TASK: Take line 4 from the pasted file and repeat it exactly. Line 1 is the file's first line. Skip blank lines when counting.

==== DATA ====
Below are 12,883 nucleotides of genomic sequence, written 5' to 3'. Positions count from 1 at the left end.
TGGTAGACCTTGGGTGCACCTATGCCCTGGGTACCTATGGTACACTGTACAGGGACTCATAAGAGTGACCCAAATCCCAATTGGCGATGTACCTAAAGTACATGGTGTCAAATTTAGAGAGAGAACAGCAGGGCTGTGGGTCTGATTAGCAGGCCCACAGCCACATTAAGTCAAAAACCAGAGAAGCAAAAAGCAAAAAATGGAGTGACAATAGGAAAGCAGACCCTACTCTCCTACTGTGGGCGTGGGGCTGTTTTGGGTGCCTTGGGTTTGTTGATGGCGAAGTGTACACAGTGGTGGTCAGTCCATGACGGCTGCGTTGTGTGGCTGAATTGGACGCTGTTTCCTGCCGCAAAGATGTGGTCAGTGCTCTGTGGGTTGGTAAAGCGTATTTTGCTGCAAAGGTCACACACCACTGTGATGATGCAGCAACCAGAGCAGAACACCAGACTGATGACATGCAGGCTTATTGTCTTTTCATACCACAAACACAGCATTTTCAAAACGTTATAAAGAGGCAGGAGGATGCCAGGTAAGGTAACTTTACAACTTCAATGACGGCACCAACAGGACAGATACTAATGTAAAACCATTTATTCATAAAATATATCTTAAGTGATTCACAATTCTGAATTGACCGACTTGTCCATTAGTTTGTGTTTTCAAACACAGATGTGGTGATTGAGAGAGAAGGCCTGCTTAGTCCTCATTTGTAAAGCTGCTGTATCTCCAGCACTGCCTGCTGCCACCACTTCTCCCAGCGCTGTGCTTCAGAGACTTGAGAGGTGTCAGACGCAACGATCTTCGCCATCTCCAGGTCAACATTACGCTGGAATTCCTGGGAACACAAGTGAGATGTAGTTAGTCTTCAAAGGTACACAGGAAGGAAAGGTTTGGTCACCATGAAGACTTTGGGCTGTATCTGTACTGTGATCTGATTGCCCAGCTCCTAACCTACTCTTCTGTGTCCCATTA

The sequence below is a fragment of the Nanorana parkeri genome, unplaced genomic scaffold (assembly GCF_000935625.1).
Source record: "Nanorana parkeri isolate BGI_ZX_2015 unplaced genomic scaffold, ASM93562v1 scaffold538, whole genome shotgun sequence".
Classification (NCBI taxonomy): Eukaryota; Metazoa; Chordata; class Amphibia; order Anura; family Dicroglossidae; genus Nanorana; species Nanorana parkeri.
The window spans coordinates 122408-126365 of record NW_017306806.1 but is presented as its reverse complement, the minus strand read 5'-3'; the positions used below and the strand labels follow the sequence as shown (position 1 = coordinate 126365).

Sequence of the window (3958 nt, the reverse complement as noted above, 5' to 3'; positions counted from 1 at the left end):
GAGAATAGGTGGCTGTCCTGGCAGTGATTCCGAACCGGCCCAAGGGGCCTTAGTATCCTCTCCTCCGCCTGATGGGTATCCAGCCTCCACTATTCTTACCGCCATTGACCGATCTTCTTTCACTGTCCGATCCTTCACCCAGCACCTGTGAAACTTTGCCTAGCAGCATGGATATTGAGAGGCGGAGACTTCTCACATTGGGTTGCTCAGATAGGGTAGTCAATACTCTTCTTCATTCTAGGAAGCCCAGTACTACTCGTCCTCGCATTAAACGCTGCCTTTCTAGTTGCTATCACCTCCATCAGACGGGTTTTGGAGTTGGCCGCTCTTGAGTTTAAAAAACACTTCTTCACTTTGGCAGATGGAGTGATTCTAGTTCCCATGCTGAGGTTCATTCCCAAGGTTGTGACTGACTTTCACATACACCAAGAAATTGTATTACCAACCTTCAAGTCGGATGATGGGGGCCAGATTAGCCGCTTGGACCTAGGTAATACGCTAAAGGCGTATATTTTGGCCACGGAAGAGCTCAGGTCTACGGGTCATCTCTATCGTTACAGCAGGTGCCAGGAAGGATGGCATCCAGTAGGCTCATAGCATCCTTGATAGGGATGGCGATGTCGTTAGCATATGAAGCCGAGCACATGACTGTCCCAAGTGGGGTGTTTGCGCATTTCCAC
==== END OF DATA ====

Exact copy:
Source record: "Nanorana parkeri isolate BGI_ZX_2015 unplaced genomic scaffold, ASM93562v1 scaffold538, whole genome shotgun sequence".